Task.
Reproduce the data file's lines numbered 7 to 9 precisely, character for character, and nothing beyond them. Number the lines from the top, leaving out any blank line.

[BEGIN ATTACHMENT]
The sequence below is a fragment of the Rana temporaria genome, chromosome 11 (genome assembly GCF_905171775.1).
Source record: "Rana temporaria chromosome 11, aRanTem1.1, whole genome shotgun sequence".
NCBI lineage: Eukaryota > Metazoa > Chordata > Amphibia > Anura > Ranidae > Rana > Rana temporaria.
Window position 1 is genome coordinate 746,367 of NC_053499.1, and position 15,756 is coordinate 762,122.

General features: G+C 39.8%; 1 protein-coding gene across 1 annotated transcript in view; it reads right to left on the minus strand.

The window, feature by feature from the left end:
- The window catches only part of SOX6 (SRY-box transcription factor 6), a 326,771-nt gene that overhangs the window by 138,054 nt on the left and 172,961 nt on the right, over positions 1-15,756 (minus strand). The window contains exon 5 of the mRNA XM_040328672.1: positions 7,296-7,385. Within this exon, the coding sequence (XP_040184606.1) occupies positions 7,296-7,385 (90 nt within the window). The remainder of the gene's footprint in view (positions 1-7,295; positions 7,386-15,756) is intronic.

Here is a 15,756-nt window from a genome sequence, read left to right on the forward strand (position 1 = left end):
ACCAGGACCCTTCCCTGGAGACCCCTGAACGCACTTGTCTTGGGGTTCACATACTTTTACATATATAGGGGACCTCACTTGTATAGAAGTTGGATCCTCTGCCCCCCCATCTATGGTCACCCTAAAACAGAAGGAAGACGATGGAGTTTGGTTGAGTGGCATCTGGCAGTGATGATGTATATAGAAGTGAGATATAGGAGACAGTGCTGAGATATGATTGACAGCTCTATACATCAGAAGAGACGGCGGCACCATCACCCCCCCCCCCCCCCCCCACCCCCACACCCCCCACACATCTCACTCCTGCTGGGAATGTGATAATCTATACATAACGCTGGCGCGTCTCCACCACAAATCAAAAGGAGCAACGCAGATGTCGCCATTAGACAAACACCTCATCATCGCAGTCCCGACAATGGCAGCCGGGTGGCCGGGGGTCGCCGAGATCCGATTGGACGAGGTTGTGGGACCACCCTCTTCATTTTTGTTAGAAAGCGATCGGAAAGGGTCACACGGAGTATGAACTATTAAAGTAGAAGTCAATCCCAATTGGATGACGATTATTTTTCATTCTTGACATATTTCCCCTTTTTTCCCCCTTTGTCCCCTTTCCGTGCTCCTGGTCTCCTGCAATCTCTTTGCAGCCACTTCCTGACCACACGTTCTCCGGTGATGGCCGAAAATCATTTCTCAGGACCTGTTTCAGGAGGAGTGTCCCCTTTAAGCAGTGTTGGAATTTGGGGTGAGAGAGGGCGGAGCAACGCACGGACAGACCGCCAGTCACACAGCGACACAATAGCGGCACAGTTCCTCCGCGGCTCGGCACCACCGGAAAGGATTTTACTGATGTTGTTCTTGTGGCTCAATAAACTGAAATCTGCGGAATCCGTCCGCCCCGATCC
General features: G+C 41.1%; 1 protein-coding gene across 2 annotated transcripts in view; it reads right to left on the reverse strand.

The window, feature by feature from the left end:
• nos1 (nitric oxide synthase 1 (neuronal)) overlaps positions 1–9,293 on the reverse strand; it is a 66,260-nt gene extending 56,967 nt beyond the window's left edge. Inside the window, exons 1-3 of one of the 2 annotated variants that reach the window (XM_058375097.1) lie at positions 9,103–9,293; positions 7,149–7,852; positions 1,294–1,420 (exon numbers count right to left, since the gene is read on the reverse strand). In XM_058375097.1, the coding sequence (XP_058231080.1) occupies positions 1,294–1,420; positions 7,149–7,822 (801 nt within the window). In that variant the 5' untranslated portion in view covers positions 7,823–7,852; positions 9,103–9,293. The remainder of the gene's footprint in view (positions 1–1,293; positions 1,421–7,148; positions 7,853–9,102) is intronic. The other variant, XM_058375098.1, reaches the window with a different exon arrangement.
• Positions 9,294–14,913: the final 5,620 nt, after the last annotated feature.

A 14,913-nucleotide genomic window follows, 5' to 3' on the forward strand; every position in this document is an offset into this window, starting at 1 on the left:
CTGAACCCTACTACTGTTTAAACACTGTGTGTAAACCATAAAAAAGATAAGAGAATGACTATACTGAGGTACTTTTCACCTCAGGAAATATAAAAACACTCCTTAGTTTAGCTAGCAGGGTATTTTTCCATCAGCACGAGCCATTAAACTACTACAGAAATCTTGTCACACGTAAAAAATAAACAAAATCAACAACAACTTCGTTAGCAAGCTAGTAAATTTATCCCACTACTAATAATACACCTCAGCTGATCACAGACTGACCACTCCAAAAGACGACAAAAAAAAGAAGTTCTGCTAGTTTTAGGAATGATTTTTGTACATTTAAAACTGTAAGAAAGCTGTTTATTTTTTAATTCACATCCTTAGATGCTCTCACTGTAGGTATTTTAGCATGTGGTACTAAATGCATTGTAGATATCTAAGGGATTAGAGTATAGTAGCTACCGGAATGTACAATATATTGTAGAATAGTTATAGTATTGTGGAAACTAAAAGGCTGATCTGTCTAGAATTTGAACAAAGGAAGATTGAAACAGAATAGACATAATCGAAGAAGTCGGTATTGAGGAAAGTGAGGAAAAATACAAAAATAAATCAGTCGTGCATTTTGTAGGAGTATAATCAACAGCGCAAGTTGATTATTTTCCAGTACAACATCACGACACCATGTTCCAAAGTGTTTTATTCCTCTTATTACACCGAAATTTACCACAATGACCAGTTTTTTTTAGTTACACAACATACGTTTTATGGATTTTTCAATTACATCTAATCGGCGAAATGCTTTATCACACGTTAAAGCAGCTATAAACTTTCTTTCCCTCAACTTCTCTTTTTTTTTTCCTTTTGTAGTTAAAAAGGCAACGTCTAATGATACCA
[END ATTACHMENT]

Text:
- The window catches only part of SOX6 (SRY-box transcription factor 6), a 326,771-nt gene that overhangs the window by 138,054 nt on the left and 172,961 nt on the right, over positions 1-15,756 (minus strand). The window contains exon 5 of the mRNA XM_040328672.1: positions 7,296-7,385. Within this exon, the coding sequence (XP_040184606.1) occupies positions 7,296-7,385 (90 nt within the window). The remainder of the gene's footprint in view (positions 1-7,295; positions 7,386-15,756) is intronic.

Here is a 15,756-nt window from a genome sequence, read left to right on the forward strand (position 1 = left end):
ACCAGGACCCTTCCCTGGAGACCCCTGAACGCACTTGTCTTGGGGTTCACATACTTTTACATATATAGGGGACCTCACTTGTATAGAAGTTGGATCCTCTGCCCCCCCATCTATGGTCACCCTAAAACAGAAGGAAGACGATGGAGTTTGGTTGAGTGGCATCTGGCAGTGATGATGTATATAGAAGTGAGATATAGGAGACAGTGCTGAGATATGATTGACAGCTCTATACATCAGAAGAGACGGCGGCACCATCACCCCCCCCCCCCCCCCCCACCCCCACACCCCCCACACATCTCACTCCTGCTGGGAATGTGATAATCTATACATAACGCTGGCGCGTCTCCACCACAAATCAAAAGGAGCAACGCAGATGTCGCCATTAGACAAACACCTCATCATCGCAGTCCCGACAATGGCAGCCGGGTGGCCGGGGGTCGCCGAGATCCGATTGGACGAGGTTGTGGGACCACCCTCTTCATTTTTGTTAGAAAGCGATCGGAAAGGGTCACACGGAGTATGAACTATTAAAGTAGAAGTCAATCCCAATTGGATGACGATTATTTTTCATTCTTGACATATTTCCCCTTTTTTCCCCCTTTGTCCCCTTTCCGTGCTCCTGGTCTCCTGCAATCTCTTTGCAGCCACTTCCTGACCACACGTTCTCCGGTGATGGCCGAAAATCATTTCTCAGGACCTGTTTCAGGAGGAGTGTCCCCTTTAAGCAGTGTTGGAATTTGGGGTGAGAGAGGGCGGAGCAACGCACGGACAGACCGCCAGTCACACAGCGACACAATAGCGGCACAGTTCCTCCGCGGCTCGGCACCACCGGAAAGGATTTTACTGATGTTGTTCTTGTGGCTCAATAAACTGAAATCTGCGGAATCCGTCCGCCCCGATCC